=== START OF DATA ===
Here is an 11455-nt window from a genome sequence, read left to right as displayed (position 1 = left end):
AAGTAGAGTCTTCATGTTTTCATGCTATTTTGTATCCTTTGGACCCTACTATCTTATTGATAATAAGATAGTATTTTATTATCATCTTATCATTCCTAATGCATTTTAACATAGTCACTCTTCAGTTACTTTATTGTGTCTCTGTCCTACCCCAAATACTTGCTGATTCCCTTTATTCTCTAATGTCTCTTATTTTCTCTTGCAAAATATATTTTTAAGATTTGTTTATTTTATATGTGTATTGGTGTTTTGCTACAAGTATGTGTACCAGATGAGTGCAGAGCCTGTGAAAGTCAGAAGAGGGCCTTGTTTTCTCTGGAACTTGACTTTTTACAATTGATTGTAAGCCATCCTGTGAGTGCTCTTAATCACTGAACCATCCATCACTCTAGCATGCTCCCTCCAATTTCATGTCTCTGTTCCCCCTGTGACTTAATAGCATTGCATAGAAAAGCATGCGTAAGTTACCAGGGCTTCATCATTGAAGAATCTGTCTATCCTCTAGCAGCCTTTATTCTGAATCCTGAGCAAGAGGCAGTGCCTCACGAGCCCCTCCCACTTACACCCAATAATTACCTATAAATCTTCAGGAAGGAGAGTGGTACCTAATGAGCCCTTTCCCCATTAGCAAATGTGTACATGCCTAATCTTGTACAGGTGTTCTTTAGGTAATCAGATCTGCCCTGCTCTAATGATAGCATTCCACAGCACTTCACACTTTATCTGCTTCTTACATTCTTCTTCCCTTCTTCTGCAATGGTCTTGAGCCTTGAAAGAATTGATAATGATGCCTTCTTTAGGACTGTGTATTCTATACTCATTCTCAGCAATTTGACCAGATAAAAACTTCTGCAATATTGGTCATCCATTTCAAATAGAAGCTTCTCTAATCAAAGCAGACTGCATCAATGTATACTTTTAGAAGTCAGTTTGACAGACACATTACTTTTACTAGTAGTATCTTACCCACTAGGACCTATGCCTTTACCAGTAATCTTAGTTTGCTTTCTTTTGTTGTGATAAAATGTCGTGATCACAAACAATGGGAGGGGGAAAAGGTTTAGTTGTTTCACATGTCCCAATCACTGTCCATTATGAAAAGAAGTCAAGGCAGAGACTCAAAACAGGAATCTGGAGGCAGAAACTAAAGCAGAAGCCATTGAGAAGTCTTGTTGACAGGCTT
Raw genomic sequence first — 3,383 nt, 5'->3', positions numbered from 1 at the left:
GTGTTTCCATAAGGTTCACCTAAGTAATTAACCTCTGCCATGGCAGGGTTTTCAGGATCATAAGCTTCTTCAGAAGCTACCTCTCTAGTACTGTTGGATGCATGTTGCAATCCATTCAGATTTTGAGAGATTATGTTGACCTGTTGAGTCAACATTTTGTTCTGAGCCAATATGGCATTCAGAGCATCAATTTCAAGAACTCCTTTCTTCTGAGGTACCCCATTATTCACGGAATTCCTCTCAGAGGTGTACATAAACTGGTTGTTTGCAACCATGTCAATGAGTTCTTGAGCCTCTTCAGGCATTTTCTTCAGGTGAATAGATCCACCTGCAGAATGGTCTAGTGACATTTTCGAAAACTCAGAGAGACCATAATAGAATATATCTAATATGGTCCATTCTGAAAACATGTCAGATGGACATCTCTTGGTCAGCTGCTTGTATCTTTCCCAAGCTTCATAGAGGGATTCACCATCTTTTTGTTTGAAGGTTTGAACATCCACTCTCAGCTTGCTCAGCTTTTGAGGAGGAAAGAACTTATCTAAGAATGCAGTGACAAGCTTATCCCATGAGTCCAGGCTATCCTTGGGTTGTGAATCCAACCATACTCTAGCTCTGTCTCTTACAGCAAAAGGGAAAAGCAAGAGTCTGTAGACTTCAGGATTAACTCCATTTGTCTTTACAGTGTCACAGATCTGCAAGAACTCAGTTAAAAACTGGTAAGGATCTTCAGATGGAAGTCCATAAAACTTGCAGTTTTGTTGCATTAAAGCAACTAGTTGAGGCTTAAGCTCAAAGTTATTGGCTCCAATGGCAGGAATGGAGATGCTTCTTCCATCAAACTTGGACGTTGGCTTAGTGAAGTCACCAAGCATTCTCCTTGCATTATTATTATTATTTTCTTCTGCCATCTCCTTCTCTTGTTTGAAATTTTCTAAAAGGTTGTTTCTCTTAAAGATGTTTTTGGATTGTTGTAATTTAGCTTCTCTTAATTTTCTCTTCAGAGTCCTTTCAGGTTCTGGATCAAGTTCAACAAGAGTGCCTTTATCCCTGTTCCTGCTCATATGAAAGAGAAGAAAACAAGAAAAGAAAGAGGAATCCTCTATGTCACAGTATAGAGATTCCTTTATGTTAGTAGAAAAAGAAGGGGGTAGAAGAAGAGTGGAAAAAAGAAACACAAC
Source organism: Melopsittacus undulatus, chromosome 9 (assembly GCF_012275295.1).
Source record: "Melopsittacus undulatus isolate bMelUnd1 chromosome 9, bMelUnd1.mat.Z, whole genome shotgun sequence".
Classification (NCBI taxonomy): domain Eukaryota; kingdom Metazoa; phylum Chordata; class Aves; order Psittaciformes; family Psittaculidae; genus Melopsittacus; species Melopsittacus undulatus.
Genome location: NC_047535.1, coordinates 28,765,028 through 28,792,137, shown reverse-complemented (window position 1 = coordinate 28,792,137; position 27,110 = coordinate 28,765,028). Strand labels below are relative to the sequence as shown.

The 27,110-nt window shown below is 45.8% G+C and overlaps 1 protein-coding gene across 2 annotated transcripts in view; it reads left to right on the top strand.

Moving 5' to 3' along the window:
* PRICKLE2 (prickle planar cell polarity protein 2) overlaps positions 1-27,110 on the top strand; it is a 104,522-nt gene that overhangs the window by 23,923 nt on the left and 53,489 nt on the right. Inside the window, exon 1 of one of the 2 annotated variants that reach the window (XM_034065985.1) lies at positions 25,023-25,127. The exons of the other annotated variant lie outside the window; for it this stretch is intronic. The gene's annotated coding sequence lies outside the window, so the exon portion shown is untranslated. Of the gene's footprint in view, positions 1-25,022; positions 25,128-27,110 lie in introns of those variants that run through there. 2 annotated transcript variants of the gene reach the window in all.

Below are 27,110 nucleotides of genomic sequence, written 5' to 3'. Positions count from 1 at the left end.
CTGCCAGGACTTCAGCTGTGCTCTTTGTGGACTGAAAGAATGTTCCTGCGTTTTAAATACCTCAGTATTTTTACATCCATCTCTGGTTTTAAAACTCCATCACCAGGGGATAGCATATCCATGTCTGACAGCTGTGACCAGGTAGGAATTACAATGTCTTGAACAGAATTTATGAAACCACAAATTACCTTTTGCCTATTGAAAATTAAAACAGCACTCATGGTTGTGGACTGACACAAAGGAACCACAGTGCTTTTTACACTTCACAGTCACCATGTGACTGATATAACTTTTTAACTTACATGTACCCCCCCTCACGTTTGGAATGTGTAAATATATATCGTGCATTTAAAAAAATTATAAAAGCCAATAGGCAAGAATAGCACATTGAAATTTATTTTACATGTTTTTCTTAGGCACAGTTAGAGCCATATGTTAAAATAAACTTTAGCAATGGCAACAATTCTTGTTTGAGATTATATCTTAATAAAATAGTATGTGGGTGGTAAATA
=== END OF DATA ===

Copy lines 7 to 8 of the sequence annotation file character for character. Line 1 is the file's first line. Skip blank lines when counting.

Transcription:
Classification (NCBI taxonomy): domain Eukaryota; kingdom Metazoa; phylum Chordata; class Aves; order Psittaciformes; family Psittaculidae; genus Melopsittacus; species Melopsittacus undulatus.
Genome location: NC_047535.1, coordinates 28,765,028 through 28,792,137, shown reverse-complemented (window position 1 = coordinate 28,792,137; position 27,110 = coordinate 28,765,028). Strand labels below are relative to the sequence as shown.